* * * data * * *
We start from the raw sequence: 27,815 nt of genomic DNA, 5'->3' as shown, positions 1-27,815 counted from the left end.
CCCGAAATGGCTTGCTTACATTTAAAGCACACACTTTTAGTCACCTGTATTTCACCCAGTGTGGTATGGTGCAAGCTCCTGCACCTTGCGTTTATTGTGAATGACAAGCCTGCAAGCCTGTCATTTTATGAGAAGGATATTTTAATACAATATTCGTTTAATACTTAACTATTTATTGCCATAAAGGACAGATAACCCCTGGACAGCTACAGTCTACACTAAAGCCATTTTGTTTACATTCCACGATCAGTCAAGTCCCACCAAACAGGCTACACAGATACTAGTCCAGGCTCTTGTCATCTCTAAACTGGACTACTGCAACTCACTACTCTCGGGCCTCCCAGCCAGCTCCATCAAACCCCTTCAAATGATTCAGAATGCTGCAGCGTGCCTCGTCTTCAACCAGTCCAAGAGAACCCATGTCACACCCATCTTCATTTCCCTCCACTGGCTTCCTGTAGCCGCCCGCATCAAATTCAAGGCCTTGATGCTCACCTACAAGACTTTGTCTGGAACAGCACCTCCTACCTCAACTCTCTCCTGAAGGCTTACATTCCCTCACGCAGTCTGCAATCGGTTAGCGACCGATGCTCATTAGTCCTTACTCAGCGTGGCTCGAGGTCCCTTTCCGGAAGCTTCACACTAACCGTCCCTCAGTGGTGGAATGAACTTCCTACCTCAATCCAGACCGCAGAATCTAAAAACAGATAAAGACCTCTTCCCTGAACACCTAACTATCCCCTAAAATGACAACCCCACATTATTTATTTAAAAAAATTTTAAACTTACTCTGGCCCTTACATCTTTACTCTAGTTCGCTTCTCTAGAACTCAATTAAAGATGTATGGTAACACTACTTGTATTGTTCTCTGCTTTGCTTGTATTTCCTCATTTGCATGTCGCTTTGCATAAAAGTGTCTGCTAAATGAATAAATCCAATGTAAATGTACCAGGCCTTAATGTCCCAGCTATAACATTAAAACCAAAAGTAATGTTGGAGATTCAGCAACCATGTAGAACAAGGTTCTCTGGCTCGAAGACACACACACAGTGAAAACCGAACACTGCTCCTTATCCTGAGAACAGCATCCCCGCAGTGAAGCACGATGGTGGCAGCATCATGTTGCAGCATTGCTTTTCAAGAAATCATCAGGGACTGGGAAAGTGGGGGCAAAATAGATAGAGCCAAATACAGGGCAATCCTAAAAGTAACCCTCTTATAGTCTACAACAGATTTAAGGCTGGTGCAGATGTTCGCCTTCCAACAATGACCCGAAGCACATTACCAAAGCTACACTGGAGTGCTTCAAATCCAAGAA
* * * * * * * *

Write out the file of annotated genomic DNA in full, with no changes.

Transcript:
We start from the raw sequence: 27,815 nt of genomic DNA, 5'->3' as shown, positions 1-27,815 counted from the left end.
CCCGAAATGGCTTGCTTACATTTAAAGCACACACTTTTAGTCACCTGTATTTCACCCAGTGTGGTATGGTGCAAGCTCCTGCACCTTGCGTTTATTGTGAATGACAAGCCTGCAAGCCTGTCATTTTATGAGAAGGATATTTTAATACAATATTCGTTTAATACTTAACTATTTATTGCCATAAAGGACAGATAACCCCTGGACAGCTACAGTCTACACTAAAGCCATTTTGTTTACATTCCACGATCAGTCAAGTCCCACCAAACAGGCTACACAGATACTAGTCCAGGCTCTTGTCATCTCTAAACTGGACTACTGCAACTCACTACTCTCGGGCCTCCCAGCCAGCTCCATCAAACCCCTTCAAATGATTCAGAATGCTGCAGCGTGCCTCGTCTTCAACCAGTCCAAGAGAACCCATGTCACACCCATCTTCATTTCCCTCCACTGGCTTCCTGTAGCCGCCCGCATCAAATTCAAGGCCTTGATGCTCACCTACAAGACTTTGTCTGGAACAGCACCTCCTACCTCAACTCTCTCCTGAAGGCTTACATTCCCTCACGCAGTCTGCAATCGGTTAGCGACCGATGCTCATTAGTCCTTACTCAGCGTGGCTCGAGGTCCCTTTCCGGAAGCTTCACACTAACCGTCCCTCAGTGGTGGAATGAACTTCCTACCTCAATCCAGACCGCAGAATCTAAAAACAGATAAAGACCTCTTCCCTGAACACCTAACTATCCCCTAAAATGACAACCCCACATTATTTATTTAAAAAAATTTTAAACTTACTCTGGCCCTTACATCTTTACTCTAGTTCGCTTCTCTAGAACTCAATTAAAGATGTATGGTAACACTACTTGTATTGTTCTCTGCTTTGCTTGTATTTCCTCATTTGCATGTCGCTTTGCATAAAAGTGTCTGCTAAATGAATAAATCCAATGTAAATGTACCAGGCCTTAATGTCCCAGCTATAACATTAAAACCAAAAGTAATGTTGGAGATTCAGCAACCATGTAGAACAAGGTTCTCTGGCTCGAAGACACACACACAGTGAAAACCGAACACTGCTCCTTATCCTGAGAACAGCATCCCCGCAGTGAAGCACGATGGTGGCAGCATCATGTTGCAGCATTGCTTTTCAAGAAATCATCAGGGACTGGGAAAGTGGGGGCAAAATAGATAGAGCCAAATACAGGGCAATCCTAAAAGTAACCCTCTTATAGTCTACAACAGATTTAAGGCTGGTGCAGATGTTCGCCTTCCAACAATGACCCGAAGCACATTACCAAAGCTACACTGGAGTGCTTCAAATCCAAGAA